explosion

(redirected from Explosions)
Also found in: Dictionary, Thesaurus, Encyclopedia.

ex·plo·sion

(eks-plō'zhŭn),
A sudden and violent increase in volume accompanied by noise and release of energy, as from a chemical change, nuclear reaction, or escape of gases or vapors under pressure.
[L. explosio, fr. explodo, to drive away by clapping]
The rapid expansion of a thing or process

explosion

1. The rapid expansion of a thing. See Charge explosion, Code explosion, Cultural explosion.
2. Boom(!).

ex·plo·sion

(eks-plō'zhŭn)
Sudden and violent increase in volume accompanied by noise and release of energy.
[L. explosio, fr. explodo, to drive away by clapping]
References in classic literature ?
Fifteen minutes after the explosion great, black clouds of smoke were rising from the hold of the doomed vessel.
Only the sailors could bring away any belongings, for the fire, which had not yet reached the forecastle, had consumed all in the vicinity of the cabin which the explosion had not destroyed.
Then there came faintly to them from across the water the sound of a second explosion. The Kincaid settled rapidly almost immediatel thereafter, and sank within a few minutes.
In the midst of them was a terrific explosion, seemingly from deep in the earth.
In return it was argued by the prosecution that the weakness of the bomb was a blunder on the part of the socialists, just as its premature explosion, caused by Ernest's losing his nerve and dropping it, was a blunder.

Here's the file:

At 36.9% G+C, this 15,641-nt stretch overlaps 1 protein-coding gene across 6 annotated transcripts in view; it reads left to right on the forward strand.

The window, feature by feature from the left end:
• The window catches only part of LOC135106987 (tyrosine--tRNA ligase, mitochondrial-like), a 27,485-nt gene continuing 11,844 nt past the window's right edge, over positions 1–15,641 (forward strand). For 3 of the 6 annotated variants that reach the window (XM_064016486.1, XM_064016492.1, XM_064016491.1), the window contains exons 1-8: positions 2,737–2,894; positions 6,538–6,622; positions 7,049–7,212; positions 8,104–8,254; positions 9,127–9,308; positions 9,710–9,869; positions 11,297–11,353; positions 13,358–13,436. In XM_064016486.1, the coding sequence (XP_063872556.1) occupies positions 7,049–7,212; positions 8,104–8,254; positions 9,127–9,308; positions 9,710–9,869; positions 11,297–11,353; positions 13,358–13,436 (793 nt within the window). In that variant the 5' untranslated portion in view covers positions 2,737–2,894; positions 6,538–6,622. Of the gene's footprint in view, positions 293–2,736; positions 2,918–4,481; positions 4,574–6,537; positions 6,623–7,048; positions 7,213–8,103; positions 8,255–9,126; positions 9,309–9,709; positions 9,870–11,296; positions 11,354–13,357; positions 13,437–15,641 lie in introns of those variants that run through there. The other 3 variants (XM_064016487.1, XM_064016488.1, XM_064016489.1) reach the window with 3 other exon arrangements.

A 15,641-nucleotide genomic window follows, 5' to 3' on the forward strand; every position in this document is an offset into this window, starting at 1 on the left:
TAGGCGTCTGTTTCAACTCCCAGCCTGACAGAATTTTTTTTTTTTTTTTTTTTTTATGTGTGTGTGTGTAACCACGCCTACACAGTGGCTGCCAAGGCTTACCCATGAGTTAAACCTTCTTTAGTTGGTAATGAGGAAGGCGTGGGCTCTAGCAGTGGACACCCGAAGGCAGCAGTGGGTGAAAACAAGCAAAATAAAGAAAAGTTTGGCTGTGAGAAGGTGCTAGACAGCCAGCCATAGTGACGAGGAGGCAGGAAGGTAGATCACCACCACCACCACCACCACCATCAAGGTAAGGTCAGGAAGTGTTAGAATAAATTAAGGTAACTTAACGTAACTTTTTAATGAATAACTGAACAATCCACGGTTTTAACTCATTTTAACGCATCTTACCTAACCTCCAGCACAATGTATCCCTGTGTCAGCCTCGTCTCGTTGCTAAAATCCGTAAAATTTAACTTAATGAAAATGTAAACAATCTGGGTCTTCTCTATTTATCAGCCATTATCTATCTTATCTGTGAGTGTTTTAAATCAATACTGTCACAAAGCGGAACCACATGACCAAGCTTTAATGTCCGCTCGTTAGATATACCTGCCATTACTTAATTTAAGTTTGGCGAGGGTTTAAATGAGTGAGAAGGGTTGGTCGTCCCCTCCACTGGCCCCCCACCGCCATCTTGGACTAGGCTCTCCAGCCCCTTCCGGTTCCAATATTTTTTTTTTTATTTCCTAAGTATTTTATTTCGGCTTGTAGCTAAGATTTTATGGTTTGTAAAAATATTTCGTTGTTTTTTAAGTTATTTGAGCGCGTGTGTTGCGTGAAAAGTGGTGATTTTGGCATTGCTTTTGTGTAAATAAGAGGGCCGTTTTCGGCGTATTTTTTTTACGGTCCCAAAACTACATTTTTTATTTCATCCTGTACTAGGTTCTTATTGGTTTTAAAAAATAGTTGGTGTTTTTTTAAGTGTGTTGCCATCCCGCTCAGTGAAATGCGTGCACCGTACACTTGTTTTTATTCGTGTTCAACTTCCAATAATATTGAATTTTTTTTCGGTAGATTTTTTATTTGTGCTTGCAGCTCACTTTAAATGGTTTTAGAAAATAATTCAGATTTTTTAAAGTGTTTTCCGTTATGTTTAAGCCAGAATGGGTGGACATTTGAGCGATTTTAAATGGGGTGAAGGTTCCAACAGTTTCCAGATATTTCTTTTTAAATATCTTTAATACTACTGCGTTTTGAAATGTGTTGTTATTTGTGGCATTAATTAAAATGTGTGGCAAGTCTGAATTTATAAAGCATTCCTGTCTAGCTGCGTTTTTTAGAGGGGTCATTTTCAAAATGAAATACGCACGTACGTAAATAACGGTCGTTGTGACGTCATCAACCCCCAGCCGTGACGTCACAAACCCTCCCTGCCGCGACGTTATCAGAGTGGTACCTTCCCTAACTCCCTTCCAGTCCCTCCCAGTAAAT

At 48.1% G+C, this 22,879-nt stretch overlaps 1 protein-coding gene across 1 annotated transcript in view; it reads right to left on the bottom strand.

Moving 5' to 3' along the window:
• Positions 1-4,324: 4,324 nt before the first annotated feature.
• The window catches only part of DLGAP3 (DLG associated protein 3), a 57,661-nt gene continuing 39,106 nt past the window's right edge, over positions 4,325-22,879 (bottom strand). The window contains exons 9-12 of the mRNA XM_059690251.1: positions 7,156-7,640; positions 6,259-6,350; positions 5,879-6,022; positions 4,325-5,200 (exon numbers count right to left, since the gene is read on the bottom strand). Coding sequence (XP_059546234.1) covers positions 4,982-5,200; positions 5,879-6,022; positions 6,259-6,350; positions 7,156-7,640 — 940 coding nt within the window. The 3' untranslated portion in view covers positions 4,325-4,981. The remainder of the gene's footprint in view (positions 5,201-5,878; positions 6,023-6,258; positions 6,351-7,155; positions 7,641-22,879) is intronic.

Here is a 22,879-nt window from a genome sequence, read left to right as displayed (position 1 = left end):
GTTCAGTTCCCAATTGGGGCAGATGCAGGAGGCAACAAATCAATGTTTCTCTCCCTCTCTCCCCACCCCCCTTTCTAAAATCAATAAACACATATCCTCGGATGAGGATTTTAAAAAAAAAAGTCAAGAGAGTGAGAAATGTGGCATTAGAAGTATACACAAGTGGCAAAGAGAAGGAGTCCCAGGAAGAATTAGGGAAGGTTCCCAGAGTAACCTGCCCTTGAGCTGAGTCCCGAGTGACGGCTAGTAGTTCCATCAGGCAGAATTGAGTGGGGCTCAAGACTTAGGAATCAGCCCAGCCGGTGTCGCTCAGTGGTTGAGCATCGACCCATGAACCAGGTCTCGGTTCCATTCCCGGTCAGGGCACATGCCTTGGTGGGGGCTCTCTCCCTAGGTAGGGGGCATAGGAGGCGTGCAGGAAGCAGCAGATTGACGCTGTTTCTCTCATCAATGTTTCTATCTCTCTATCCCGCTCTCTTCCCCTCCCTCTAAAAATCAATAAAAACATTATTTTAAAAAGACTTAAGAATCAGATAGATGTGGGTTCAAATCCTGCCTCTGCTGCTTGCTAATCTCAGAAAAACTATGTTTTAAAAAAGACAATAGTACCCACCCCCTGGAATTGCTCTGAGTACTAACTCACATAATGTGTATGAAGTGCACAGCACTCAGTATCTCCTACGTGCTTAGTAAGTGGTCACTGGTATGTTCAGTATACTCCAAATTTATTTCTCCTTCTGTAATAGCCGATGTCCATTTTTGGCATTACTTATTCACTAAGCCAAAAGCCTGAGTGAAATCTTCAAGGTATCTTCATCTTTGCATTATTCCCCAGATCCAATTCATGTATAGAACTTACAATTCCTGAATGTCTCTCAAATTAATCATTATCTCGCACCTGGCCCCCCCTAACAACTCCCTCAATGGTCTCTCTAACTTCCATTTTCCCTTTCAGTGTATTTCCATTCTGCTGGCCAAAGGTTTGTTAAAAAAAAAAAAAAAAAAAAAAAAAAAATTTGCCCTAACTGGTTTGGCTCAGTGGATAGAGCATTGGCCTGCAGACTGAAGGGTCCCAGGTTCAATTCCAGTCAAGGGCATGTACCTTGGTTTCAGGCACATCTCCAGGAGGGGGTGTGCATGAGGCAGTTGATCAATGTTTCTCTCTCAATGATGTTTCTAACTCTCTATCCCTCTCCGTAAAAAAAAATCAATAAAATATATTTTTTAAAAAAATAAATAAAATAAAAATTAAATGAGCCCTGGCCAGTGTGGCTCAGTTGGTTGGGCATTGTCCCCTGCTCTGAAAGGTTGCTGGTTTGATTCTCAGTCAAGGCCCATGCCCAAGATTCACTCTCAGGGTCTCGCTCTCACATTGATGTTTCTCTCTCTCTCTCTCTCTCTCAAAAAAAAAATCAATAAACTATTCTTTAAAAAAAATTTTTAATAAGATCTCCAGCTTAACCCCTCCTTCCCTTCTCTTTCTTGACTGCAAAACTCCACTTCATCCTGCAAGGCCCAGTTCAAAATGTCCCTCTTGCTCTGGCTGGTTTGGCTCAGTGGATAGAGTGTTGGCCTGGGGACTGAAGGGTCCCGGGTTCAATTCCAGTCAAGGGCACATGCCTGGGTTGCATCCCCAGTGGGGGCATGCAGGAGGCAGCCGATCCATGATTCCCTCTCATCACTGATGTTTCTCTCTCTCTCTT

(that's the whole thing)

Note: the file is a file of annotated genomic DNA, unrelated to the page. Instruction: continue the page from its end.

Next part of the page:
This is directly in line with the fact that the bomb was lightly charged, and that its explosion at Everhard's feet was not deadly.
Merridew has gone to bed, on the distinct understanding that the explosion is to take place at nine to-morrow morning, and that I am not to stir out of this part of the house until she comes and sets me free.
We heard a loud explosion apparently directly above us; the craft trembled to the shock which threw us all to the deck.
I picketed the great embankments thrown up around our lines by the dynamite explosion -- merely a look- out of a couple of boys to announce the enemy when he should appear again.
By a miracle he had escaped being struck by the flying splinters of iron, and, thanks to his strong heart, had escaped being killed by the shock of the explosion. Not until the end of five minutes of mad struggling, in which he behaved for all the world like a beheaded chicken, did he find life tolerable again.
The explosion had blown in the wall and cut off the only path by which they could descend.
There was little fight left in the peasants, however, still dazed by the explosion, amazed at their own losses and disheartened by the arrival of the disciplined archers.